You can also open the aperture to allow more light into the camera's lens.
The aperture is the set of blades inside the lens, and its size is measured in f-stops.
The f-stop scale includes very large apertures like f/1.4 to a very small apertures like f/22, as seen in the chart above.
If you're shooting in low light, open up the aperture to brighten up the image.
Tailor the ISO to the Situation
As noted above, ISO controls the sensitivity of the camera's sensor to light.
That means you need to use the appropriate ISO for the situation.
For example, if you're shooting at midday in broad daylight (as is the case in the image above), minimizing the ISO (which might be anywhere from 50-200 depending on the camera) is prudent.
That's because when there's an abundance of light, you don't need to make the sensor even more sensitive to light.
Conversely, when there's little light, bump up the ISO. Many of today's digital cameras can shoot at ISO 3200 and above without much digital noise evident in the shot.
Get Creative With Shutter Speed
Of the three exposure settings - aperture, shutter speed, and ISO - shutter speed offers perhaps the most possibilities regarding creative photos.
That's because you can freeze movement with a fast shutter speed or blur movement with a slow shutter speed.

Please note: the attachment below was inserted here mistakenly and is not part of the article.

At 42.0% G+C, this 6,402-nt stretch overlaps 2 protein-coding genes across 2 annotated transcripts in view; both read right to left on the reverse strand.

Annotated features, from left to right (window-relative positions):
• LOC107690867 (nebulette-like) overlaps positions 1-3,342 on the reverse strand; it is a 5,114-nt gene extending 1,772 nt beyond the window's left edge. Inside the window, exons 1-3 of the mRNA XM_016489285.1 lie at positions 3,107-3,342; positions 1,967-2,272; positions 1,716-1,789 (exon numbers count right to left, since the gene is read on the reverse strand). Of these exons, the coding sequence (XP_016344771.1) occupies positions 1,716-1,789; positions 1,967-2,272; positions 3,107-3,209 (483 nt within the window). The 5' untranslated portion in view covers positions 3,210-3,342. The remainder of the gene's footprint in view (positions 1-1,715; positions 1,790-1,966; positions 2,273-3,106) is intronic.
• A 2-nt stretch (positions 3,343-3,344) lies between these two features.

When slowing the shutter speed, you have all sorts of options for creating a sense of movement in the shot.
You can create images with light trails from passing vehicles, blur the movement of a person as they walk, run or dance, and even create photos of the night sky with exaggerated star trails.
All you need is a moving subject, a slow shutter speed, and your camera mounted to a tripod!
In addition to freezing or blurring movement, you can also combine the shutter speed you use with panning the camera to create another interesting visual effect.
Panning might seem a little complex, but it really isn't.
To begin, select a shutter speed that's slightly slower than you'd normally use - perhaps by one or two stops. For example, if you'd normally shoot at 1/125 seconds, lower it to 1/30 seconds.
Then, as the subject moves in front of the camera, move the camera along with it, maintaining the subject in the frame. As you do, keep your finger on the shutter button, pressing it down halfway to lock the focus.
Next, press the shutter all the way down, ensuring that you continue the panning motion, even after the shutter has fired.
See how to get awesome panning shots in the video above by Josh Katz.
Get Familiar With the Sunny 16 Rule
When you move from shooting in full auto mode to shooting in manual mode, it can be a little overwhelming.
After all, that means that you're in charge of determining the appropriate aperture, shutter speed, and ISO to get a good exposure.